SEATTLE (AP) -- The Army is investigating an antiwar group's claim that a civilian Army employee infiltrated it, in violation of federal law barring the Army from conducting domestic law enforcement.
Under a post Civil War-era law, federal troops are prohibited from performing law enforcement actions, such as making arrests, seizing property or searching people. In extreme cases, however, the president can invoke the Insurrection Act, which allows him to use active-duty or National Guard troops for law enforcement.
Members of the antiwar group said John J. Towery, a criminal intelligence analyst for the Force Protection Division at Fort Lewis in Washington state, attended meetings and protests and administered an e-mail list for Olympia Port Militarization Resistance over the past two years.
He identified himself as an anarchist named "John Jacob." Group members said they learned his true identity after receiving documents from the city of Olympia under a public disclosure request.
"This is very serious. Domestic surveillance by the military is one of the third rails of our culture," said Eugene R. Fidell, who teaches military law at Yale Law School and heads the National Institute of Military Justice. "It's one of the things that separates the democratic society from other kinds of societies."
Fort Lewis spokesman Joe Piek said that because of the sensitive work Towery does, it would not be appropriate for him to speak with reporters, and Towery did not return a voice mail message left on his home number Tuesday.
The Force Protection Division includes civilian and military workers who support law enforcement and security operations to ensure the security of Fort Lewis personnel, Piek said.
"To ensure all regulatory guidelines were followed, the command has decided that an inquiry is prudent, and an officer has been appointed to conduct the inquiry," the statement said.
The port protest group -- one of several in the region -- formed in 2006, in objection to civilian ports being used to ship Stryker vehicles and other supplies to Iraq. Members sometimes engaged in nonviolent civil disobedience by trying to block the shipments.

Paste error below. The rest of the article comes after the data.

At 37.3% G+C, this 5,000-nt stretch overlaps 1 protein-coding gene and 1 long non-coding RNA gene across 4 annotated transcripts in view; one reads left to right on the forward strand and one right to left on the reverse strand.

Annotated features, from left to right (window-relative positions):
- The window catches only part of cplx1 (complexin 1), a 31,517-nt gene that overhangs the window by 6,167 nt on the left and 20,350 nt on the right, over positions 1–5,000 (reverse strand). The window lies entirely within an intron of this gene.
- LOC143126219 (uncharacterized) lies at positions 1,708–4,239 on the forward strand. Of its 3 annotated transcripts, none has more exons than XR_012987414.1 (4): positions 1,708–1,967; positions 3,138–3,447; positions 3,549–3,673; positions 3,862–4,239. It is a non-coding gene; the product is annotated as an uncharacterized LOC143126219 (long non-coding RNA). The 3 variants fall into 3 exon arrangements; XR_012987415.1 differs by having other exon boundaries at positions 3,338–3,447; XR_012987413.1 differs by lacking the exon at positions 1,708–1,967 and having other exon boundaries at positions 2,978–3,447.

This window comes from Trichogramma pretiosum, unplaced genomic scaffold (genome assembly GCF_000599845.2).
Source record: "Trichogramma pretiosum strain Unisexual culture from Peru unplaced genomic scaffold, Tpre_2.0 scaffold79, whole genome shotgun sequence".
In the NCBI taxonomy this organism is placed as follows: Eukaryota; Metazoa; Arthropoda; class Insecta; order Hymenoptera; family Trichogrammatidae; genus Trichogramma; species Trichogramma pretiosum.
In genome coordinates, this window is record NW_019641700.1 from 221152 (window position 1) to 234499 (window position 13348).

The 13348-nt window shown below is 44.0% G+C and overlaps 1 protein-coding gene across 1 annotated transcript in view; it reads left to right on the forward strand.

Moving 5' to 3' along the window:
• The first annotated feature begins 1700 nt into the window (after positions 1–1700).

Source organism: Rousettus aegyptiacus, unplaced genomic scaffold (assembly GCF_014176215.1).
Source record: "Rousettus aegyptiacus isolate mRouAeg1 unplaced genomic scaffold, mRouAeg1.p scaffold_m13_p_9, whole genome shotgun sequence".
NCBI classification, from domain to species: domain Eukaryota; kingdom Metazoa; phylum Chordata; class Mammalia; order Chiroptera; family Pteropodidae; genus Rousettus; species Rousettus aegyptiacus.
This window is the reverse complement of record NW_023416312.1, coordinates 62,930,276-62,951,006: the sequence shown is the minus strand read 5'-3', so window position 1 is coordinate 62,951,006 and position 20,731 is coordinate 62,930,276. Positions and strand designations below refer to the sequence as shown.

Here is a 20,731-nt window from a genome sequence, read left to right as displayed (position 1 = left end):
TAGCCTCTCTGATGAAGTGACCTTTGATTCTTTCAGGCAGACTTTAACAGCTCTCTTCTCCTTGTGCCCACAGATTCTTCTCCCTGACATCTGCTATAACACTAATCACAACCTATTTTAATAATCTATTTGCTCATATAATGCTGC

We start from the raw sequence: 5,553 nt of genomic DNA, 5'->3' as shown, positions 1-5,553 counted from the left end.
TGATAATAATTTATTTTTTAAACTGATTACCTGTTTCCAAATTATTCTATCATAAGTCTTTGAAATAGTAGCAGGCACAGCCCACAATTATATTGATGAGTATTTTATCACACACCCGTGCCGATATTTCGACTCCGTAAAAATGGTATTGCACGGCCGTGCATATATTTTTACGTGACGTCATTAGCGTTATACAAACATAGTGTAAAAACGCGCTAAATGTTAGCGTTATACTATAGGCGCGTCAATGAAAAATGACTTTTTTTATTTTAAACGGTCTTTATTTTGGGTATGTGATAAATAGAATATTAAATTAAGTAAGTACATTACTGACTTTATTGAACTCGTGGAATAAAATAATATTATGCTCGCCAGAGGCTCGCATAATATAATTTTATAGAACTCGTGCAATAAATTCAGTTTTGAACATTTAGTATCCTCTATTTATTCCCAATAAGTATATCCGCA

Towery began showing up for meetings and protests in 2007, and eventually became an administrator of the e-mail list, giving him access to personal information about the protesters, said group member Brendan Maslauskas Dunn.
"He knows every gritty detail about how we organize, how we function, how we plan an action, who's involved, the politics of people involved," Dunn said. "We would plan very specific actions, and we were wondering how the police and the military would always know ahead of time what we were doing."
Drew Hendricks, another member of the group, said the infiltration came to light after the city of Olympia responded to the group's public disclosure request for documents relating to anarchists. Among the documents was a redacted e-mail Towery, writing from a military e-mail address, had sent to another military address.
In researching who Towery was, Hendricks learned he lived in the same house as "John Jacob" and drove the same car. The group then did some spying of its own, and confirmed visually that they were the same.
Dunn said he was one of two members of the group who confronted Towery late last month, and that Towery confessed, saying he passed on information about the group's activities to law enforcement agencies. Towery further said the base was investigating him for espionage and that he had been reassigned to other duties for the time being, Dunn said.
It was unclear if Towery was acting alone, or under someone else's orders.
The American Civil Liberties Union of Washington state said this week it is investigating the details of what happened, including which agencies received information that Towery gathered.
The U.S. attorney's office in Seattle declined to say whether it was looking into the matter.
Last year, the Maryland State Police drew criticism for spying on peace activists and anti-death penalty groups. During the Bush administration, the Pentagon also monitored peaceful protest groups.
Fidell said he knew of no other recent cases akin to Towery's.
"The public has to have an explanation of who did what to whom and on whose authority," he said.